Potassium is an important mineral with numerous functions in the body. More than 95 percent of the potassium in your body is inside your cells, with the remainder in the fluids outside your cells, including your blood. While this mineral is needed for fluid balance and as a blood buffer, too much potassium can result in a medical problem called hyperkalemia. Hyperkalemia is when you have too much potassium in your blood. Although mild cases of hyperkalemia may not produce any symptoms and are usually easy to treat, a more severe case that is not treated can be dangerous leading to serious heart problems such as fatal cardiac arrhythmias or having an abnormal heart rhythm.
Who is at risk for hyperkalemia?
There are several risks factors or causes of the condition of too much potassium in the blood. Here are the most common causes most people who develop hyperkalemia have:
- Chronic kidney disease: An important job of the kidneys is to balance the amount of potassium taken in with the amount lost in the urine. Potassium found in various foods and beverages, when digested will eventually be filtered by the kidneys and lost through the urine. In the early stages of chronic kidney disease, the kidneys can often take care of high potassium levels. But as kidney function worsens, they become unable to remove enough of the mineral from the body, which is why advanced kidney disease is a common cause of hyperkalemia.
- A diet high in potassium: Eating too many foods high in potassium can cause hyperkalemia, especially in people with advanced kidney disease. Foods such as bananas, cantaloupe, apricots, prunes, raisins, lentils, broccoli, black beans, peanut butter, milk, and yogurt, are examples of foods high in potassium of more than 200 mg per portion.
- Drugs that prevent the kidneys from losing enough potassium: Certain drugs, like medications that lower blood pressure, can prevent your kidneys from removing enough potassium into the urine leading to an excess of potassium in the blood.
Other less common causes of hyperkalemia include:
- Addisons disease, a condition that does not make enough of certain hormones
- Alcoholism or heavy drug use that breaks down muscle fibers, releasing potassium
- Diabetes, especially when not properly controlled and managed
- Burns or other serious injuries
- Massive injury resulting in muscle damage
- HIV and certain other infections
- High-volume blood transfusions
- Taking extra potassium, such as salt substitutes or supplements
Symptoms of hyperkalemia
Since many patients do not show symptoms of this disorder, is why it’s important to understand the causes and risk factors. Often, there are very mild and non-specific symptoms that a person may not connect to hyperkalemia initially. These symptoms may include muscle weakness, numbness, tingling, nausea, or other unusual feelings. Any symptoms that do arise usually develop slowly over many weeks or months.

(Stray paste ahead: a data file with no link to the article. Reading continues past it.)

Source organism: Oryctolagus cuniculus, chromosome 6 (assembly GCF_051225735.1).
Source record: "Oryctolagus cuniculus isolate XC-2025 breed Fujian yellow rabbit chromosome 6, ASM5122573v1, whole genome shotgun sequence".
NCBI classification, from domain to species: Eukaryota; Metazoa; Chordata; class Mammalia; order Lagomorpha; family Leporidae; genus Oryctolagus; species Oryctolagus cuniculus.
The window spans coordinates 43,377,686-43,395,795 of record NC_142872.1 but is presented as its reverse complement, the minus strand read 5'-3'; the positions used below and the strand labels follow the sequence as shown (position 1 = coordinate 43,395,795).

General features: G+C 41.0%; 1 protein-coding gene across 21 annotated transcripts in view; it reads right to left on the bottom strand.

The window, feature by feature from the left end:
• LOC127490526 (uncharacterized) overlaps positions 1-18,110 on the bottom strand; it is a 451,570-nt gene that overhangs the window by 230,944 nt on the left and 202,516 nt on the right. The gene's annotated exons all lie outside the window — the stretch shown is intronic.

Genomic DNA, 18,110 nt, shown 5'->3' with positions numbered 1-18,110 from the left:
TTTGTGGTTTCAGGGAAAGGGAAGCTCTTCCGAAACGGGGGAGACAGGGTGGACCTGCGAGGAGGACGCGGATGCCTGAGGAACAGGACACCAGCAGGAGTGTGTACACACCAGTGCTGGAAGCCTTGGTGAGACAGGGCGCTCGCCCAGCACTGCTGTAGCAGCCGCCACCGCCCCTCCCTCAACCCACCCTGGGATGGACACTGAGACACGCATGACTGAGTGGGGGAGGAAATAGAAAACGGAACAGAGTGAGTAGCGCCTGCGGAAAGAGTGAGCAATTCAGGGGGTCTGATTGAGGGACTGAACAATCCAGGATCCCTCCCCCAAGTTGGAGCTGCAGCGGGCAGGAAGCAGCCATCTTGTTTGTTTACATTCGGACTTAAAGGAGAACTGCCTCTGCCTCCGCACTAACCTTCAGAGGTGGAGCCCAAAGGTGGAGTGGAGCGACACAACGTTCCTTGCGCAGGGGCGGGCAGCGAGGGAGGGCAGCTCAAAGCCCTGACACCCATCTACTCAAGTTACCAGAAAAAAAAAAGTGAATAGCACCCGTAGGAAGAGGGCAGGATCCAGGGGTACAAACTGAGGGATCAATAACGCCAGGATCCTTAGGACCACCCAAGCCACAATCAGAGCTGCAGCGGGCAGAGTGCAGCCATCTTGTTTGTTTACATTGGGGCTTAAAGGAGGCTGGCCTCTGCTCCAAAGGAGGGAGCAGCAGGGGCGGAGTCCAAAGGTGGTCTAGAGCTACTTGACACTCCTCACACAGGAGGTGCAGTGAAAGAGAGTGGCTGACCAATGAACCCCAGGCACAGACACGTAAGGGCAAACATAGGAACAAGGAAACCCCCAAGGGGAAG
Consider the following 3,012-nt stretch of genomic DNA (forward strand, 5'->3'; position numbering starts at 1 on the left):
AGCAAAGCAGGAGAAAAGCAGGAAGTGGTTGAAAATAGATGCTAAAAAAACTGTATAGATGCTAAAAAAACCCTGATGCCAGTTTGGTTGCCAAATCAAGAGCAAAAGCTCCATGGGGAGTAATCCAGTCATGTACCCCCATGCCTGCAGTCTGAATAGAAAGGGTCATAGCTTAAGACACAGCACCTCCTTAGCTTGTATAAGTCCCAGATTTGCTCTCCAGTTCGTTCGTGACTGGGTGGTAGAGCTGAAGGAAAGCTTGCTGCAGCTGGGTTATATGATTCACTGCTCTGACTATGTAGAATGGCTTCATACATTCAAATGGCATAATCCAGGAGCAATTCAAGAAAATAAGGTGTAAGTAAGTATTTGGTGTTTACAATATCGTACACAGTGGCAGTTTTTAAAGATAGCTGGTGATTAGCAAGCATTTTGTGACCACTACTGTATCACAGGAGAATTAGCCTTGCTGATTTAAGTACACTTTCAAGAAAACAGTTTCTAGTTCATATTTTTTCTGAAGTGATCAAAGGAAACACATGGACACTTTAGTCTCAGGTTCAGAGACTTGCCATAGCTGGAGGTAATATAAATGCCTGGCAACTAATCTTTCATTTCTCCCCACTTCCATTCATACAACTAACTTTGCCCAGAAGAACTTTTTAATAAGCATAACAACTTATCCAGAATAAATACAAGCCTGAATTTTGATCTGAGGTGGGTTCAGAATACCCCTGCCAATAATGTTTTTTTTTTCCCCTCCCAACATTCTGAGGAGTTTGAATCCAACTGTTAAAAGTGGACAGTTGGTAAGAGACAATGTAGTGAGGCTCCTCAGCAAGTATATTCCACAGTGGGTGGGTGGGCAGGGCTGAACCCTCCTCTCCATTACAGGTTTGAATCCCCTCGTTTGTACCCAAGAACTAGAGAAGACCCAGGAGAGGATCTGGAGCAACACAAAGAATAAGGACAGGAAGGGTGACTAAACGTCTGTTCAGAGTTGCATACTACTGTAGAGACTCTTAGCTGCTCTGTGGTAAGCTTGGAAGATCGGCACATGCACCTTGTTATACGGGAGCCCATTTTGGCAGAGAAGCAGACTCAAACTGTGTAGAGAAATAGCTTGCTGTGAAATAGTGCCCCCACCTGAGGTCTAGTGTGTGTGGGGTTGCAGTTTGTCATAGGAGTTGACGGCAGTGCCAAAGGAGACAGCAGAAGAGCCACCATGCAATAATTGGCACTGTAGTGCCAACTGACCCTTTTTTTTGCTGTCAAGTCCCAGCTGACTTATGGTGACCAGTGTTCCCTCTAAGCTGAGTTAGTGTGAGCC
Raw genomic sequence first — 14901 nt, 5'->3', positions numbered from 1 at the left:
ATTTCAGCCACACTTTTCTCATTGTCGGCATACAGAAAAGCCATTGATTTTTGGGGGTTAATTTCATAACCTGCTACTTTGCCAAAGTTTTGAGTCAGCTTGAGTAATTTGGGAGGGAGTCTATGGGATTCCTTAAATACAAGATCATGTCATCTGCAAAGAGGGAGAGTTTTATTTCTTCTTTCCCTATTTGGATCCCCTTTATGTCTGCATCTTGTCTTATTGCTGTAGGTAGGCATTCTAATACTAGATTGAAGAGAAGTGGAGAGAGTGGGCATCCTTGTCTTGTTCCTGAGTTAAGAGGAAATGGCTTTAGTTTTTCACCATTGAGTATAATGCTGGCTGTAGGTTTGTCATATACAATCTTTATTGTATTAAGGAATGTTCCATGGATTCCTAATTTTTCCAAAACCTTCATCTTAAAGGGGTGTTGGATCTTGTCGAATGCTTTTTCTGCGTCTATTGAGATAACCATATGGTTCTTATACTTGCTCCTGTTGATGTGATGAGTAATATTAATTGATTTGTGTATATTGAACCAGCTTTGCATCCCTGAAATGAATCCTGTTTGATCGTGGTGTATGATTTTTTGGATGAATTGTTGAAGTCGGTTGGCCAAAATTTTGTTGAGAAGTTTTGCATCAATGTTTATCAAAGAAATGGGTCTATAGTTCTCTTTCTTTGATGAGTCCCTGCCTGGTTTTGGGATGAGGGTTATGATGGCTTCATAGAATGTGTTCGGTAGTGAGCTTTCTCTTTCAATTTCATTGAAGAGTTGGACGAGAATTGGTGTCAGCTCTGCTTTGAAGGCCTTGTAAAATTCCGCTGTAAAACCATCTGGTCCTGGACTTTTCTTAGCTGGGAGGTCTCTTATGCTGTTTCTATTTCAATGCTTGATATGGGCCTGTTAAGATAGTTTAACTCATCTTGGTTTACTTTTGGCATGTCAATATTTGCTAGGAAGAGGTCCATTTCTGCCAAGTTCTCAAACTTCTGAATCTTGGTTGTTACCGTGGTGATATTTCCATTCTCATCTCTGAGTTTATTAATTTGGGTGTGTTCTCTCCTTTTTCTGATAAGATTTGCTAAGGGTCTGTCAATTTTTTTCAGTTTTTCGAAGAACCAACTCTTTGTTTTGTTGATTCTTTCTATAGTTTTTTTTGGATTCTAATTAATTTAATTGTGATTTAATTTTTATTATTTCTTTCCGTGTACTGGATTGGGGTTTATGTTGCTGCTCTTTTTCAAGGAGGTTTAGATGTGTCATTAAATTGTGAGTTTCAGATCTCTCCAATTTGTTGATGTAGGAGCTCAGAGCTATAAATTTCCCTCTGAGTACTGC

If a person has a more serious case of hyperkalemia or if it comes on suddenly due to very high levels of blood potassium, then the following symptoms may include:
- Chest pain
- Heart palpitations
- Shortness of breath
- Nausea and vomiting
- Irregular heartbeat
Laboratory data and electrocardiographic changes are other ways to diagnose hyperkalemia. For most people, potassium levels should be between 3.5 and 5.0 millimoles per liter (mmol/L). It is considered to be hyperkalemia if the potassium level is greater than 5.5 mmol/L.
When a person is diagnosed with hyperkalemia, depending on how high the potassium levels are, will determine which course of action to take in treating it. For someone whose potassium levels are very high or if there are concerning changes in an electrocardiogram, then emergency treatment will be necessary. This may include supplying calcium via IV to treat the effects on muscles and the heart or administering glucose and insulin also via IV to reduce potassium levels correcting the situation. Sometimes a diuretic will be administered to help remove potassium from a person’s body.
If the kidneys are failing, then kidney dialysis is another treatment also helping remove potassium from the intestines before being absorbed.
For someone with more mild elevation of potassium or who is in an earlier stage of chronic kidney disease, they will be advised to make dietary changes that can help prevent or treat high potassium levels. This would be called following a low-potassium diet.
Ask your healthcare provider or a dietitian how much potassium to have each day. Eating too much can be harmful but it is also harmful to eat not enough. Portion size is very important and that’s why seeing a dietitian is very helpful in creating a meal plan providing the right amount of potassium to meet individual needs.
Here are some foods a doctor or dietitian may advise to avoid or limit:
- Tomato sauce
- Winter squash
- Cooked spinach
- Oranges and orange juice
- Honeydew melon
- Prunes, raisins, and other dried fruit
Dr. David Samadi is the Director of Men’s Health and Urologic Oncology at St. Francis Hospital in Long Island. He’s a renowned and highly successful board-certified Urologic Oncologist Expert and Robotic Surgeon in New York City, regarded as one of the leading prostate surgeons in the U.S., with vast expertise in prostate cancer treatment and Robotic-Assisted Laparoscopic Prostatectomy. Dr. Samadi is a medical contributor to NewsMax TV and is also the author of The Ultimate MANual, Dr. Samadi’s Guide to Men’s Health and Wellness, available online both on Amazon and Barnes & Noble. Visit Dr. Samadi’s websites at robotic oncology and prostate cancer 911.